EDINBURGH, Scotland - For the first time in its history, the officially established Church of Scotland admitted Wednesday that it had been guilty of religious bigotry, particularly against Irish Catholics.
Delegates at the church's annual general assembly voted overwhelmingly in favor of a motion stating that the church "regrets any part played in sectarianism by our church in the past and affirm our support for future moves towards a more tolerant society."
The motion acknowledged that it was time to "consign bigotry to the history books, where it belongs", said the Rev. Alan McDonald, convener of a church committee that assesses church-state relations.
"We have to face up to the ugly side of Scotland today. The hard end of sectarianism is that people can die on our streets as a result," he told 800 general assembly delegates at the Mound in Edinburgh.
Scotland's officially established church is Presbyterian, and the monarch and the government have no role in its affairs, as they do in the Church of England. The Anglican church is the official church for England.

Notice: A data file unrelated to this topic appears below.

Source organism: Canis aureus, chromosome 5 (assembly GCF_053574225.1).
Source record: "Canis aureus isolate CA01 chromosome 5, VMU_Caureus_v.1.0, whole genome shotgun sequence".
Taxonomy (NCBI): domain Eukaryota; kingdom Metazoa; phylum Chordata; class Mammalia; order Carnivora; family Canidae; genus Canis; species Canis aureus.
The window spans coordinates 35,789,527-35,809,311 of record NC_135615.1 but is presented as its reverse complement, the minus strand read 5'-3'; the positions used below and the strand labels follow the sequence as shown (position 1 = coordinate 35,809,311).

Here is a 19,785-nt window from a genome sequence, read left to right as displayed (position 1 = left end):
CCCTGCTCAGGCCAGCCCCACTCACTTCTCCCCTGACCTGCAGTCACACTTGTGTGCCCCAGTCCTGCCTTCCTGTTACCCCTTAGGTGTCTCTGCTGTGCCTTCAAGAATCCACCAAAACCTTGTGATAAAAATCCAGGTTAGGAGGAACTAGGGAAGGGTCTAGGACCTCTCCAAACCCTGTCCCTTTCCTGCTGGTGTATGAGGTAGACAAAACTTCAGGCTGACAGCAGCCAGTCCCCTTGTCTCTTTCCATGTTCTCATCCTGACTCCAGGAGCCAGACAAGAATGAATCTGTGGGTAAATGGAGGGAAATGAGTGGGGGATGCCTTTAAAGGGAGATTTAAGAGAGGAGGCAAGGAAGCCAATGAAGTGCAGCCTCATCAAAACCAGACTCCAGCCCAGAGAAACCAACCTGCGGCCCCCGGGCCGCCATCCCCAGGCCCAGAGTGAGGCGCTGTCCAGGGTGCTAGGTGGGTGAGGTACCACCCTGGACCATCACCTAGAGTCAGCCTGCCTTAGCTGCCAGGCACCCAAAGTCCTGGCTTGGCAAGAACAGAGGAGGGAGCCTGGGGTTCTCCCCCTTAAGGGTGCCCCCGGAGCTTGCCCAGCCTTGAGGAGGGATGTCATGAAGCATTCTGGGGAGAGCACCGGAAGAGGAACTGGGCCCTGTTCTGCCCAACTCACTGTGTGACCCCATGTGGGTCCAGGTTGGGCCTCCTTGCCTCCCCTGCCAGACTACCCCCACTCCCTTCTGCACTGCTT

McDonald read an excerpt from a church report presented to the general assembly in 1923, entitled "The menace of the Irish Race to our Scottish Nationality."
"It accused the Irish Roman Catholic population of taking employment from native Scots, of being part of a papist conspiracy to subvert Presbyterian values and of being the principal cause of drunkenness, crime and financial imprudence," McDonald said.
"It suggested the control of immigration from the Irish (Republic), deportation and preference being given to native-born Scots in public works because 'Scotland is over-gorged with Irishmen'."
Roman Catholic Archbishop of Scotland, the Most Rev. Keith O'Brien, said it was vital to "erase every trace of sectarianism from Scotland. It is the scourge which blights the horizon of our young people."
But outside the meeting, several dozen protesters blamed Roman Catholics for sectarianism.
"The Catholic Church believes it is the only true church and sees everyone else as an ecclesiastic side show," said the Rev. Jack Glass, the leader of the Scottish Reformation Movement, organizers of the demonstration.
"It backs Catholic-only education and is opposed to mixed schools. And it insists that children from mixed marriages must be brought up as Catholics."